Five weeks and 19 species

Back last February I asked for some advice about possible mammal watching sites in California for a few days I thought I would have available in August. In particular I was interested in racoons, skunks and opossums as they represented Families I had never seen in the wild. Several people were kind enough to respond, and I would like to thank them, especially Charles Hood who was kind enough to answer a number of my questions off forum.

Things changed though; my time was swallowed up by business and I ended up with only a few hours here and there for wildlife watching. Within a few days of returning home I was off on another trip, this time to France and Minnesota, again wildlife watching time was limited, but here is a report on what I did see. New species in bold.

My California trip ended up starting in Seattle. Late afternoon on the first day I got away to Juanita Bay Park in nearby Kirkland, where I saw Eastern cottontails. Apparently, they were introduced there about a century ago.

Second stop was Foster City, just south of San Francisco airport and on the bay. I took an early morning walk to try and find waders and saw a black-tailed jackrabbit in some wasteland as I walked past.

Our little roadshow ended in Orange County, and I had a couple of days break before the main event in LA, so I visited several reserves in the area. Desert cottontails and Californian ground squirrels were seen at Crystal Cove State Park but the star of the show here was a Steindachner’s ebony tarantula seen crossing a path. An attempt to spotlight in the Upper Newport Bay Nature Reserve ended when I managed to trip and fall over a curb. Fortunately, no serious damage occurred.

I had given myself a day at the end to head up into the mountains that surround LA. I went to a location called Grassy Hollow, which is a picnic area not far past Wrightwood, which is a tiny ski resort off Interstate 5 past San Bernardino. Here I saw western grey squirrels and lodgepole chipmunks. Qantas then cancelled my flight out that evening, annoyingly too late for me to stay up the mountain. I used the extra day to go to some museums and in the carpark of one I saw a fox squirrel.

Four days later I was off again, this time to France with my wife. We stayed at Ruthiere in the southern Alps. A hike up to the Pas de l’Alguile resulted in excellent views of alpine ibex. Firstly, one demonstrated their skills by running across a cliff face on the opposite side of the valley, then rounding the next corner there were a pair quietly grazing only 10 or 15 metres away. One of these animals then climbed into a small tree to feed and allowed us to approach to within two metres. Finally, shepherd’s dogs disturbed a family who then ran down a steep hillside not far from us. Alpine marmots that are usually seen at the end of the hike were unfortunately a no show.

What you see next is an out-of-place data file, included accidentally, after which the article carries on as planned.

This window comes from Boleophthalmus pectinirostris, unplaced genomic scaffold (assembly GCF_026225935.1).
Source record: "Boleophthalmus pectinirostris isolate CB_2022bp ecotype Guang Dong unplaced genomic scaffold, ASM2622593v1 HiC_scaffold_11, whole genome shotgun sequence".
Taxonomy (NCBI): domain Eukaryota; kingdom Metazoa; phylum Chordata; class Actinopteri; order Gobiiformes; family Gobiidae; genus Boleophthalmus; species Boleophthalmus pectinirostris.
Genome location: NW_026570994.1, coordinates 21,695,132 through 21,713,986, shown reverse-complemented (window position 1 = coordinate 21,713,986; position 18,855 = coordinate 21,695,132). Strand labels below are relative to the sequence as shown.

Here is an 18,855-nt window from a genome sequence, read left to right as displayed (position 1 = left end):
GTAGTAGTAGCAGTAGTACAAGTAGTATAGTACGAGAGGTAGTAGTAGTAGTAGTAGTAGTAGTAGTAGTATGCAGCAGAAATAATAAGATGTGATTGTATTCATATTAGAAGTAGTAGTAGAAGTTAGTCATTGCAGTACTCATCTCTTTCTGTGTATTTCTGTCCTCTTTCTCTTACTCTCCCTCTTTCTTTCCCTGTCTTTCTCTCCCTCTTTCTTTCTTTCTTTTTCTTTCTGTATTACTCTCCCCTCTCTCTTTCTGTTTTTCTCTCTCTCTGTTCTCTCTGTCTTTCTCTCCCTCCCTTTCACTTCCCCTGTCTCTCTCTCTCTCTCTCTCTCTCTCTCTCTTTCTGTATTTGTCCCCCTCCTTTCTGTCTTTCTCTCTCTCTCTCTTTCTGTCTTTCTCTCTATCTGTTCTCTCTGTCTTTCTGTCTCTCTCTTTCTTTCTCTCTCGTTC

Spotlighting on some roads at the top of the valley produced the expected roe deer in numbers, as well as an unexpected pair of red deer. A red fox was also seen. Using a bat detector around Ruthiere we managed to see and identify common bent wing bats and both Kuhl’s pipistrelles and common pipistrelles.

We also took a boat on the canals adjacent to the Camargue. However, if you discount the “wild” horses the only mammals seen were a couple of European rabbits. I see these rabbits every day and they are pests here; however, they are now threatened in their natural habitats and it was good to see them there.

Next stop was Alexandria, Minnesota, which we reached by flying to Chicago and driving up via Apple Valley, a suburb of Minneapolis. We stopped at the International Crane Foundation on the way, (well worth the stop) where I saw a thirteen-striped ground squirrel.

In Alexandria, we were staying at a bed and breakfast that was situated on several acres of woodland and adjacent to a lake. I enquired of the owner about local mammals. He suggested that most were pretty scared because of all the hunting that took place locally. Racoons had been coming regularly to their raspberry vines however the raspberries were finished now. He had exterminated the skunks on the property because they had become too “friendly”, however a bear had dropped a scat on his driveway only last week.

It did seem as if that all anybody in the town was interested in was hunting. Speaking to a couple at a function I told them about what I did, running a wildlife park and working on conservation of endangered species. They said they liked wildlife too, and had several deer and bear heads mounted on their living room walls.

I did see several white-tailed deer, and of course Eastern grey squirrels. When I learnt to recognise the call, Eastern chipmunks were obviously abundant in appropriate habitat, although I only got a handful of good views. Lastly, I had a couple of good views of American red squirrels.

I never got to see the racoon, skunk or opossum I had hoped to see, although I did see a roadkill racoon. Looks like that will have to do till next time.


  • Charles Hood

    Hi, glad you were able to see some things. For Southern California, the chipmunk might be Merriams? Just guessing — I am in airport in Panama, en rte to Lima. / Charles Hood

  • Michael Johnson

    INaturalist indicates both species have been observed in the area and the animals I saw more closely followed the description for Lodgepole as best as I could tell from Stuart’s North American mammal app.

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